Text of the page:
On the eve of the International Day of Roma and Sinti, celebrated each year on 8 April, Associazione 21 Luglio presented its annual report on the living conditions of Roma and Sinti communities in Italy. These communities, so-called Roma camps, are still segregated and their residents are victims of discriminatory institutional policies.
Housing emergency and settlements
The question of the housing emergency remains central to understanding the conditions of life of the Roma and Sinti communities in Italy. In the last 20 years, Italy was the country most involved in the design, construction and management of outdoor areas destined to segregate the Roma communities on an ethnic basis.
According to the survey conducted in 2017 by Associazione 21 Luglio, in Italy there are 26,000 people who live in an emergency situation, including about 16,400 in formal settlements (148 in the whole country) and 9,600 in informal settlement or micro settlements.
This figure represents a decrease of 7% compared to 2016, when their were 28,000 Roma living in an emergency situation. The reduction of people living this way is partly explained by the transfer of some communities from informal settlements to occupied buildings and by the voluntary migration of some families to other European countries.
In the surveyed settlements, the living conditions remain deplorable. The institutional slums, designed, built and managed by public authorities, remain below international standards both in terms of sanitary conditions and in relation to the structural conditions of the settlement itself and the relative housing units.
Over the years, some of these institutional slums have also been transformed into "tolerated" settlements - settlements that are no longer officially authorized but are not demolished, to which public authorities supply minimum services. As for the "informal" slums, they are made up of precarious homes (caravans, tents, self-built barracks) that often lack running water, heating, water, a sewer system and lighting.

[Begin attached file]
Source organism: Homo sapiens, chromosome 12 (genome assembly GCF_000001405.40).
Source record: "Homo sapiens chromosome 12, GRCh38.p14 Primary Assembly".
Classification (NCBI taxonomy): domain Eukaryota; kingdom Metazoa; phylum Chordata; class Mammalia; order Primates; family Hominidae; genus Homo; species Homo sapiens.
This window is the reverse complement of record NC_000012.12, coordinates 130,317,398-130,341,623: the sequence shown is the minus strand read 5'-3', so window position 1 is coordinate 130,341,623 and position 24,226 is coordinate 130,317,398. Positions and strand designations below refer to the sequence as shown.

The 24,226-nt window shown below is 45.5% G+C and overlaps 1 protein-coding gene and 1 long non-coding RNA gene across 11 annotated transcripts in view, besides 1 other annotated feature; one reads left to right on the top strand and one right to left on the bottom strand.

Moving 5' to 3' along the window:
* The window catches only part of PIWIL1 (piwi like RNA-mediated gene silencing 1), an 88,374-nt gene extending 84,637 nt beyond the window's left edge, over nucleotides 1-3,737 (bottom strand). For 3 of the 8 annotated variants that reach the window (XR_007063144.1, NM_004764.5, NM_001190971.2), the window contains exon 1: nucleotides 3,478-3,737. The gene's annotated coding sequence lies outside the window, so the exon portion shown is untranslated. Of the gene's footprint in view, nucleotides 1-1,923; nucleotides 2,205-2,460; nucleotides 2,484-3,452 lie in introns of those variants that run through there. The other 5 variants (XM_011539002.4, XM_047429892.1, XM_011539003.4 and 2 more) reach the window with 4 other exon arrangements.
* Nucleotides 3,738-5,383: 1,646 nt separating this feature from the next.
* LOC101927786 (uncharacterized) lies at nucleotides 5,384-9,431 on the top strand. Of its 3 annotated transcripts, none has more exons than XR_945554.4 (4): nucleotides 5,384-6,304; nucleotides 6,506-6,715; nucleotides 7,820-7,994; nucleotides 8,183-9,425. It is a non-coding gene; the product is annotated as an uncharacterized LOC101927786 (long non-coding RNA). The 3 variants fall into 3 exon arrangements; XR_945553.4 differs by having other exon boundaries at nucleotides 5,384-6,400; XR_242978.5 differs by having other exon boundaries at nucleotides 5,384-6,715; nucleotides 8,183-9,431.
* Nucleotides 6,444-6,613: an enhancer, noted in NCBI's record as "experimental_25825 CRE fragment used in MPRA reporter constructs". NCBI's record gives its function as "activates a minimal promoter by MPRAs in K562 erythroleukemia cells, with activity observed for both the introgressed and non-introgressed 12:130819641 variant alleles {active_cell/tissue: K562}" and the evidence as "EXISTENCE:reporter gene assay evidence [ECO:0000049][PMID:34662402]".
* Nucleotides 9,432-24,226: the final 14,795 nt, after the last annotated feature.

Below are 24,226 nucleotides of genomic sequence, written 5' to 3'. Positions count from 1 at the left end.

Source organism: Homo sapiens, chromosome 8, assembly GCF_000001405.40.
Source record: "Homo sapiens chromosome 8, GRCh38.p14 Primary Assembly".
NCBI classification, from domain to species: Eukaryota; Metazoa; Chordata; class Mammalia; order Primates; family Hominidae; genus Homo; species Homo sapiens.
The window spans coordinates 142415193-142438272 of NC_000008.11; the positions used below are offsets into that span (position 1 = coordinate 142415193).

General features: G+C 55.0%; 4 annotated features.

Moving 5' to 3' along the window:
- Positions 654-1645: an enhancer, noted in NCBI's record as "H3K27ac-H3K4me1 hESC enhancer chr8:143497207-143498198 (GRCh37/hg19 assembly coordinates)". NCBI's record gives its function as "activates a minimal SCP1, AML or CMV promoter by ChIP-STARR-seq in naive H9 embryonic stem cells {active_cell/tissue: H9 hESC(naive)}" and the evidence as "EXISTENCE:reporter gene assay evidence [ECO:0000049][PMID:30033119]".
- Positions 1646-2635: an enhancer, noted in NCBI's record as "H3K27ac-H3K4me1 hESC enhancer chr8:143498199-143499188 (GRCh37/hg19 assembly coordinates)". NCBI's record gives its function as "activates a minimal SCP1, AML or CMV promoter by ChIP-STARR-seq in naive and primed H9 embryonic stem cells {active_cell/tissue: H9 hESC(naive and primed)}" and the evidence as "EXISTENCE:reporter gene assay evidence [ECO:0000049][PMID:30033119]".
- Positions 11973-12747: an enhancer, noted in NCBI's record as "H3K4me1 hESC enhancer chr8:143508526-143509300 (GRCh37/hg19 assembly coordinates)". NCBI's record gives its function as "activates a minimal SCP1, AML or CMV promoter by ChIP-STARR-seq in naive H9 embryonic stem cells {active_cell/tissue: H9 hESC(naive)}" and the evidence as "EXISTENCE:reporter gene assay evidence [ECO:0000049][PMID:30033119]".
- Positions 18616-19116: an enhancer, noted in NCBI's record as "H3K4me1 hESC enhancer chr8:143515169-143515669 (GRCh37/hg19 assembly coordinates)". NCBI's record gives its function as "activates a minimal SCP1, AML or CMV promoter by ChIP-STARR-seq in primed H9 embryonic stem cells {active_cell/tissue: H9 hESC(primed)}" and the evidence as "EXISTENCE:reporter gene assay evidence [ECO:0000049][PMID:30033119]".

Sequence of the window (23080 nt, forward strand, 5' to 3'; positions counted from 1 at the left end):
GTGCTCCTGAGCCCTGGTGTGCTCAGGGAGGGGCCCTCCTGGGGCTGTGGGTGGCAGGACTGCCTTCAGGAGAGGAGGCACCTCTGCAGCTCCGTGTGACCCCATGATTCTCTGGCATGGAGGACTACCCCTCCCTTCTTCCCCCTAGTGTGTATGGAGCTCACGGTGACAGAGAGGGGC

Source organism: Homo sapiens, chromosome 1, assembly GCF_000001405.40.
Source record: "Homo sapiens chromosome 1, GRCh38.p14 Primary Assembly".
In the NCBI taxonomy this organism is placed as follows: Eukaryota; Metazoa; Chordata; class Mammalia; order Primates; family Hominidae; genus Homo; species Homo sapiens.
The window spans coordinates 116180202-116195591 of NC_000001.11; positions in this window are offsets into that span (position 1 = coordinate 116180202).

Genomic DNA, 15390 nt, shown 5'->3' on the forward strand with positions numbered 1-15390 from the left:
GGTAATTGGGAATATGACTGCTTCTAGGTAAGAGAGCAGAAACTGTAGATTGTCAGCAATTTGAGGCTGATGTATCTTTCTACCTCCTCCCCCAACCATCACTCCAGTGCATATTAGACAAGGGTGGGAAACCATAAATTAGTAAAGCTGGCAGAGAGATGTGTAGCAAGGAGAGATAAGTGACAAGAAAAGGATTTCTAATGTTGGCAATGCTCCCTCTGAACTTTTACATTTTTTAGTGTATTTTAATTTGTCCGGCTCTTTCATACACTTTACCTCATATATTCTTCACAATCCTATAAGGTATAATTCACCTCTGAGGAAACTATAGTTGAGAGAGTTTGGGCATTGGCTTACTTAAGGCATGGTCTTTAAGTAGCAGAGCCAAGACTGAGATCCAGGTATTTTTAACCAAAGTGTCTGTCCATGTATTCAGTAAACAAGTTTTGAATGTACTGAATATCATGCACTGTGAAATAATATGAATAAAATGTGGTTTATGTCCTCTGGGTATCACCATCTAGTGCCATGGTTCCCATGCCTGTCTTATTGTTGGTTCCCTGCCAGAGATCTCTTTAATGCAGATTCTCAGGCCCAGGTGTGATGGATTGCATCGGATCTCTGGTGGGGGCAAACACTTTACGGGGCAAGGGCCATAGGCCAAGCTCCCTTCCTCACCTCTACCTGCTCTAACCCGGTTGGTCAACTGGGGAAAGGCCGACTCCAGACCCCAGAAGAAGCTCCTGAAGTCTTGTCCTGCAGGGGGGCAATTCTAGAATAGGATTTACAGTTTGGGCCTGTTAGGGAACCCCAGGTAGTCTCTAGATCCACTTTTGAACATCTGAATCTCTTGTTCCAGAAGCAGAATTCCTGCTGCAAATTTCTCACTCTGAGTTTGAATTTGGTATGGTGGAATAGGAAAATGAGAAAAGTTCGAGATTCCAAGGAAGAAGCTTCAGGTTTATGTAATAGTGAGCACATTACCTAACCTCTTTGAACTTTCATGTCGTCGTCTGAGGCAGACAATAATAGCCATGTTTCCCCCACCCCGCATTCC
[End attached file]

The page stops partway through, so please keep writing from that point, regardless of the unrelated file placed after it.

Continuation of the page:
Such conditions weigh heavily on the health of those who live in these settlements: the inhabitants have a life expectancy that is 10 years lower than the Italian average.
National Roma Inclusion Strategy
As reported by Associazione 21 Luglio, various international monitoring bodies have pointed out that the Italian National Roma Inclusion Strategy has not produced tangible improvements on the conditions of the Roma and Sinti communities in an emergency housing situation.
In 2017, interventions, especially at local level, have been uneven, contradictory and sometimes in contrast with the strategy's orientation. Some mono-ethnic settlements have been built or renovated, thus going in the opposite direction of their overcoming. Some cities have also seen the number of forced evictions increase when they should be avoided instead. Forced evictions instead of remedying the inadequacy of housing, reach the opposite effect of replicate the situation elsewhere, consolidating the vicious circle of poverty and exclusion.
The monitoring activity conducted by Associazione 21 Luglio thus allowed to record 230 forced evictions in Italy in 2017, including 96 in northern Italy, 91 in the center and 43 in the south.
The Annual Report of Associazione 21 Luglio therefore shows us that, for another year, the objective of overcoming the mono-ethnic camps was not respected and the National Strategy for Roma inclusion did not record significant results.
Even if the increase of migration has somewhat distanced the media and public opinion from the "Roma issue," hate speech, discrimination and the violent attacks are still very present in Italian political discourse.
According to the latest data from the 21 Luglio observatory, there is also a direct connection between the discriminatory and segregative public policies and hate episodes of which Roma and Sinti communities are victims, especially during election campaigns, when such discrimination seems to reach the greatest intensity.
Last year, 182 instances of hate speech were reported against Roma and Sinti, of which 51 (28.1% of the total) were qualified as being particularly serious.